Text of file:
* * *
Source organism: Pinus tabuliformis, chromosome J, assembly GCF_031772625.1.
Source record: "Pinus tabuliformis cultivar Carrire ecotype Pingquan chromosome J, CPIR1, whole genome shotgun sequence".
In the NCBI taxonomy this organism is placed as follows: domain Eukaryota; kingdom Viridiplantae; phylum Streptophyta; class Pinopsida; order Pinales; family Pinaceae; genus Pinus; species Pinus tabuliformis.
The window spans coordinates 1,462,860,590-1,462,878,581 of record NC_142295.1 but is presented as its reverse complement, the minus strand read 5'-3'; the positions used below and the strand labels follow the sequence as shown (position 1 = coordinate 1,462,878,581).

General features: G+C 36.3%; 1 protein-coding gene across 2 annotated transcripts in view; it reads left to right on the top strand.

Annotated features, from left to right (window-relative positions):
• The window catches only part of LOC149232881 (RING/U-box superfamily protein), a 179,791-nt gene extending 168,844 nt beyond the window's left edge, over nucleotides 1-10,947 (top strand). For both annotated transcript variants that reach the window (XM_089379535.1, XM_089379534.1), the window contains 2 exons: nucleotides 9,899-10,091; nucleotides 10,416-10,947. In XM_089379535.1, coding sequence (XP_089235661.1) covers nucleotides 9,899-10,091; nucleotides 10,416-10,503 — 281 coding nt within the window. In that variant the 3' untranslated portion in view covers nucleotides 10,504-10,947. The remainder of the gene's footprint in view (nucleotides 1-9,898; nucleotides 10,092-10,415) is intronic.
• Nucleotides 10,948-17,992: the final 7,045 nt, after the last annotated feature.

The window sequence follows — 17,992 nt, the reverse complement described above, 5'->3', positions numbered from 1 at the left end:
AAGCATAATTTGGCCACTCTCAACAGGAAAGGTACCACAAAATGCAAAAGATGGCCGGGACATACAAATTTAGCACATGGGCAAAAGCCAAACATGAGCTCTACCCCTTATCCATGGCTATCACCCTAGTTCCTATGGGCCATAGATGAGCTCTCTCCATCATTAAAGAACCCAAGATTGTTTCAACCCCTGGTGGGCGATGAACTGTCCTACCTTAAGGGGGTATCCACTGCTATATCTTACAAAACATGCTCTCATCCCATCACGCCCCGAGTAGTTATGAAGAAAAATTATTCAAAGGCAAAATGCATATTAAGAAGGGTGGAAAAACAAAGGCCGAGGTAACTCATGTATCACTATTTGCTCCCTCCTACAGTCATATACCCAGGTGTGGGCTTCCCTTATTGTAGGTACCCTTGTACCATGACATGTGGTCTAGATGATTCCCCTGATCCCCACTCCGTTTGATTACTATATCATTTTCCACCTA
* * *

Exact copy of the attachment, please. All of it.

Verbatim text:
Source organism: Pinus tabuliformis, chromosome J, assembly GCF_031772625.1.
Source record: "Pinus tabuliformis cultivar Carrire ecotype Pingquan chromosome J, CPIR1, whole genome shotgun sequence".
In the NCBI taxonomy this organism is placed as follows: domain Eukaryota; kingdom Viridiplantae; phylum Streptophyta; class Pinopsida; order Pinales; family Pinaceae; genus Pinus; species Pinus tabuliformis.
The window spans coordinates 1,462,860,590-1,462,878,581 of record NC_142295.1 but is presented as its reverse complement, the minus strand read 5'-3'; the positions used below and the strand labels follow the sequence as shown (position 1 = coordinate 1,462,878,581).

General features: G+C 36.3%; 1 protein-coding gene across 2 annotated transcripts in view; it reads left to right on the top strand.

Annotated features, from left to right (window-relative positions):
• The window catches only part of LOC149232881 (RING/U-box superfamily protein), a 179,791-nt gene extending 168,844 nt beyond the window's left edge, over nucleotides 1-10,947 (top strand). For both annotated transcript variants that reach the window (XM_089379535.1, XM_089379534.1), the window contains 2 exons: nucleotides 9,899-10,091; nucleotides 10,416-10,947. In XM_089379535.1, coding sequence (XP_089235661.1) covers nucleotides 9,899-10,091; nucleotides 10,416-10,503 — 281 coding nt within the window. In that variant the 3' untranslated portion in view covers nucleotides 10,504-10,947. The remainder of the gene's footprint in view (nucleotides 1-9,898; nucleotides 10,092-10,415) is intronic.
• Nucleotides 10,948-17,992: the final 7,045 nt, after the last annotated feature.

The window sequence follows — 17,992 nt, the reverse complement described above, 5'->3', positions numbered from 1 at the left end:
AAGCATAATTTGGCCACTCTCAACAGGAAAGGTACCACAAAATGCAAAAGATGGCCGGGACATACAAATTTAGCACATGGGCAAAAGCCAAACATGAGCTCTACCCCTTATCCATGGCTATCACCCTAGTTCCTATGGGCCATAGATGAGCTCTCTCCATCATTAAAGAACCCAAGATTGTTTCAACCCCTGGTGGGCGATGAACTGTCCTACCTTAAGGGGGTATCCACTGCTATATCTTACAAAACATGCTCTCATCCCATCACGCCCCGAGTAGTTATGAAGAAAAATTATTCAAAGGCAAAATGCATATTAAGAAGGGTGGAAAAACAAAGGCCGAGGTAACTCATGTATCACTATTTGCTCCCTCCTACAGTCATATACCCAGGTGTGGGCTTCCCTTATTGTAGGTACCCTTGTACCATGACATGTGGTCTAGATGATTCCCCTGATCCCCACTCCGTTTGATTACTATATCATTTTCCACCTA